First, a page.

I use the word “suggests,” however, because this is simply a theory—one that other scientists are not sold on. (Gore and the rest of the climate-crisis crowd often act like their ideas are universally accepted—that the scientific community is in complete agreement with them. But there is more room for doubt and disagreement than they care to admit.)

Just ask Kevin Trenberth, a scientist with the National Center for Atmospheric Research.

“Winter storms are a manifestation of winter, not climate change,” he recently told the Daily Caller. “The Arctic is greatly affected by climate change, and it has a feedback effect—but not in winter.”

Even if Gore and Mann are correct about the link between global warming and cold snaps, the record works against them there, too.

“The frequency of cold waves have decreased during the past 50 years, not increased,” University of Washington climatologist Cliff Mass says. “That alone shows that such claims are baseless.”

The term “bomb cyclone” is new to most of us, but it’s been around for a while. Climatologist Judith Curry recently told the Caller that it was coined almost 40 years ago by Fred Sanders of MIT, who spent a lot of time studying such storms.

Moreover, there are about 50 or 60 bomb cyclones every year, but most of them occur too far out to sea for us to notice.

Gore and his fellow travelers may have trouble admitting that they could be wrong. But their never-look-back crusade isn’t helping scientific research.

“It is very disappointing that members of my profession are making such obviously bogus claims,” Cliff Mass said. “It hurts the science, it hurts the credibility of climate scientists, and weakens our ability to be taken seriously by society.”

That’s what happens, though, when we bend facts to fit theories—and not the other way around. And remember, Al, as the old song goes, “Baby, it’s cold outside.”

Originally published by the Washington Times.

The post Al Gore Blames the ‘Climate Crisis’ for Cold Weather. But Actually, It’s Just January. appeared first on The Daily Signal.

Al Gore Blames the ‘Climate Crisis’ for Cold Weather. But Actually, It’s Just January.

Remember when global warming meant the planet was supposed to, well, warm up? Temperatures would rise, and all manner of ecological calamity would ensue?

Me too. So it was surprising to find myself shivering, like other Americans, through several days of arctic chill and extreme cold, only to hear Al Gore blame it on global warming.

He didn’t use the w-word, though. “It’s bitter cold in parts of the U.S., but climate scientist Dr. Michael Mann explains that’s exactly what we should expect from the climate crisis,” Gore tweeted on Jan. 4.

See, it’s a “climate crisis” now. But it’s hard to blame him for trying some rebranding. After all, prediction after prediction has come to naught.

But no matter: Like other Doomsday prophets, Gore just acts like the last missed deadline didn’t happen and comes up with a new one.

Which is why it’s important to remind ourselves of what Gore has said in the past.

Consider, for example, how he said global warming would cause the north polar ice cap to be completely free of ice within five years. When did he say that? Nine years ago.

News flash: The Arctic still has ice. Indeed, according to the National Snow and Ice Data Center, “ice growth during November 2017 averaged 30,900 square miles per day.” Oops.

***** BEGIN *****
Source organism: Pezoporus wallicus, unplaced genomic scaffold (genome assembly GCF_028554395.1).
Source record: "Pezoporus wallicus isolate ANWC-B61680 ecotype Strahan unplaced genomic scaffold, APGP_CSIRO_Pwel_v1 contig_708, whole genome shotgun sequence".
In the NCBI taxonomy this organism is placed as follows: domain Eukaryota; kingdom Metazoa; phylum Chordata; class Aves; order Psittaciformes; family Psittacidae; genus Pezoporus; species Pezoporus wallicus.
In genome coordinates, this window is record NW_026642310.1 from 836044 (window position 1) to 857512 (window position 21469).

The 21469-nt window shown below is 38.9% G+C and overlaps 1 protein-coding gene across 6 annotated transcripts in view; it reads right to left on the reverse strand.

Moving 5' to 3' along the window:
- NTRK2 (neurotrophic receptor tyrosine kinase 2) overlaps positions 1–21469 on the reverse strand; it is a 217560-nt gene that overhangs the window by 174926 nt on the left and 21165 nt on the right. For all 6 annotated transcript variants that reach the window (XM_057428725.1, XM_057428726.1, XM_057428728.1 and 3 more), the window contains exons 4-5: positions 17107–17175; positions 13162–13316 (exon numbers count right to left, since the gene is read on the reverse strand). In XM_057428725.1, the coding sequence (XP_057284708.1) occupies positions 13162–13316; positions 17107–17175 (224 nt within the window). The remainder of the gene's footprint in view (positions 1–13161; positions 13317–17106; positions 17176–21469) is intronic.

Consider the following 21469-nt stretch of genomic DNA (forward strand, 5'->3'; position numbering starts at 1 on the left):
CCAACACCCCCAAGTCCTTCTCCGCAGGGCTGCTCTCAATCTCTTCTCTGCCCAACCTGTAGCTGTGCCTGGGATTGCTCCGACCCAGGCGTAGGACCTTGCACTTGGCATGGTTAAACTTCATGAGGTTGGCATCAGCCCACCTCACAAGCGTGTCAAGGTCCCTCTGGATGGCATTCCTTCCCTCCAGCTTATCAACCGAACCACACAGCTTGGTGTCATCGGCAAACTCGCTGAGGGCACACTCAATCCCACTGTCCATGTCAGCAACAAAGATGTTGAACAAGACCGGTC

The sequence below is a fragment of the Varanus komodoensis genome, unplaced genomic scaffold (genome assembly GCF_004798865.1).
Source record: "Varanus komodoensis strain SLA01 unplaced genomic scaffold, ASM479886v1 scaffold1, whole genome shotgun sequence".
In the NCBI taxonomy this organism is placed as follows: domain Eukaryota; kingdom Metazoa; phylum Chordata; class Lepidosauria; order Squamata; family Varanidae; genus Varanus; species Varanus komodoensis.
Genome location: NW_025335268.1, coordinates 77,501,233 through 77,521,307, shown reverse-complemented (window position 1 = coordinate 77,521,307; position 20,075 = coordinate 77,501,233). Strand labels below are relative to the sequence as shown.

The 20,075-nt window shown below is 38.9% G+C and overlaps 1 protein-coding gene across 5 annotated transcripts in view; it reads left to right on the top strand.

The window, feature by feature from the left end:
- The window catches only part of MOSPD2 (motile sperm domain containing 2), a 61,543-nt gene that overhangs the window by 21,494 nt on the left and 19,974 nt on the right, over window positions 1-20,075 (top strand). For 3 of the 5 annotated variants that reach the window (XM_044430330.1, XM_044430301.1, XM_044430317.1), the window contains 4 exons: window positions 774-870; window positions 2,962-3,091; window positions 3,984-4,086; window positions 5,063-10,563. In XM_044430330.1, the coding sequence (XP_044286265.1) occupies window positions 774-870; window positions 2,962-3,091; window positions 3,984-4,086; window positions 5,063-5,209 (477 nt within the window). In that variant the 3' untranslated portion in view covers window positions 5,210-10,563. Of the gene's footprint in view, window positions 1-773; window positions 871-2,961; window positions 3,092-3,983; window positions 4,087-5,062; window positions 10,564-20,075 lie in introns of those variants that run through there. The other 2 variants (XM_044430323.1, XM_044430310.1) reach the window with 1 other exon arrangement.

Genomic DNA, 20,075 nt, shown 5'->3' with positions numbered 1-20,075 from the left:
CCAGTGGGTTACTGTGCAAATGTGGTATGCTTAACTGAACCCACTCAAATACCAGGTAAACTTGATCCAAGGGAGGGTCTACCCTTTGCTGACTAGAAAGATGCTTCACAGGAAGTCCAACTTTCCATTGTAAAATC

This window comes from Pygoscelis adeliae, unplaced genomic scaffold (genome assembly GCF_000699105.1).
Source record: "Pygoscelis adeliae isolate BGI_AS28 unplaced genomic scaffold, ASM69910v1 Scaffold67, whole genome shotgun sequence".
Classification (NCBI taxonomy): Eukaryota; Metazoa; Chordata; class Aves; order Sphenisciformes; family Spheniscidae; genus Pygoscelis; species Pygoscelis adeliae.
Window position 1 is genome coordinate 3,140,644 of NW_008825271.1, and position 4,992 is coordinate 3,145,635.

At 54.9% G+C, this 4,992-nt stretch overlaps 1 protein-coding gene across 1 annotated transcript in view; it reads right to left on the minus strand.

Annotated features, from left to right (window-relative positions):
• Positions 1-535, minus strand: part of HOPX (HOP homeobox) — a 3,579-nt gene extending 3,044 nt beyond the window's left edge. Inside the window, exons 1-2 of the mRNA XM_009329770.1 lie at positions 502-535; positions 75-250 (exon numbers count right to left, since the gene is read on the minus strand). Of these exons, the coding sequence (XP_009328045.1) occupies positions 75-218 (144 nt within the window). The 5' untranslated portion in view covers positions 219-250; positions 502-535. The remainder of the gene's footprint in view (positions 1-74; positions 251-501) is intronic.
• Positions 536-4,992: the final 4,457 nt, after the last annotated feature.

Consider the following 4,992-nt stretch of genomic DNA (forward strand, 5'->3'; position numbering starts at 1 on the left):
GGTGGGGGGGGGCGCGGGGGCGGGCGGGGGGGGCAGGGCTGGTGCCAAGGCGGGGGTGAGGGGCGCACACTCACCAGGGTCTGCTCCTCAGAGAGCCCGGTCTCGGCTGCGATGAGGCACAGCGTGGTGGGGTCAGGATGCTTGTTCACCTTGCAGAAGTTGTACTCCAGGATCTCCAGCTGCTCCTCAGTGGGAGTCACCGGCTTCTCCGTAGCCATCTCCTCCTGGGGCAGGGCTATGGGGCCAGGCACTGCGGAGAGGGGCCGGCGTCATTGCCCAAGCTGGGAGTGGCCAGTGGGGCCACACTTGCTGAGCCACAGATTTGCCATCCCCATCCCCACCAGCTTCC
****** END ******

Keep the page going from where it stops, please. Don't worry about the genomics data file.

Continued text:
So how about the evidence for the latest cold snap?

Gore’s source, Michael Mann, says the ultra-chilly temps we’ve been enduring are “precisely the sort of extreme winter weather we expect because of climate change.” As the planet warms, he says, we’ll see more cold snaps and “bomb cyclones.”

Seems counter-intuitive, but Mann suggests this is because warming is “causing the jet stream to meander in a particular pattern” that leads to these cold spells.

I use the word “suggests,” however, because this is simply a theory—one that other scientists are not sold on. (Gore and the rest of the climate-crisis crowd often act like their ideas are universally accepted—that the scientific community is in complete agreement with them. But there is more room for doubt and disagreement than they care to admit.)

Just ask Kevin Trenberth, a scientist with the National Center for Atmospheric Research.

“Winter storms are a manifestation of winter, not climate change,” he recently told the Daily Caller. “The Arctic is greatly affected by climate change, and it has a feedback effect—but not in winter.”

Even if Gore and Mann are correct about the link between global warming and cold snaps, the record works against them there, too.

“The frequency of cold waves have decreased during the past 50 years, not increased,” University of Washington climatologist Cliff Mass says. “That alone shows that such claims are baseless.”

The term “bomb cyclone” is new to most of us, but it’s been around for a while. Climatologist Judith Curry recently told the Caller that it was coined almost 40 years ago by Fred Sanders of MIT, who spent a lot of time studying such storms.

Moreover, there are about 50 or 60 bomb cyclones every year, but most of them occur too far out to sea for us to notice.

Gore and his fellow travelers may have trouble admitting that they could be wrong. But their never-look-back crusade isn’t helping scientific research.

“It is very disappointing that members of my profession are making such obviously bogus claims,” Cliff Mass said. “It hurts the science, it hurts the credibility of climate scientists, and weakens our ability to be taken seriously by society.”

That’s what happens, though, when we bend facts to fit theories—and not the other way around. And remember, Al, as the old song goes, “Baby, it’s cold outside.”

Originally published by the Washington Times.

The post Al Gore Blames the ‘Climate Crisis’ for Cold Weather. But Actually, It’s Just January. appeared first on The Daily Signal.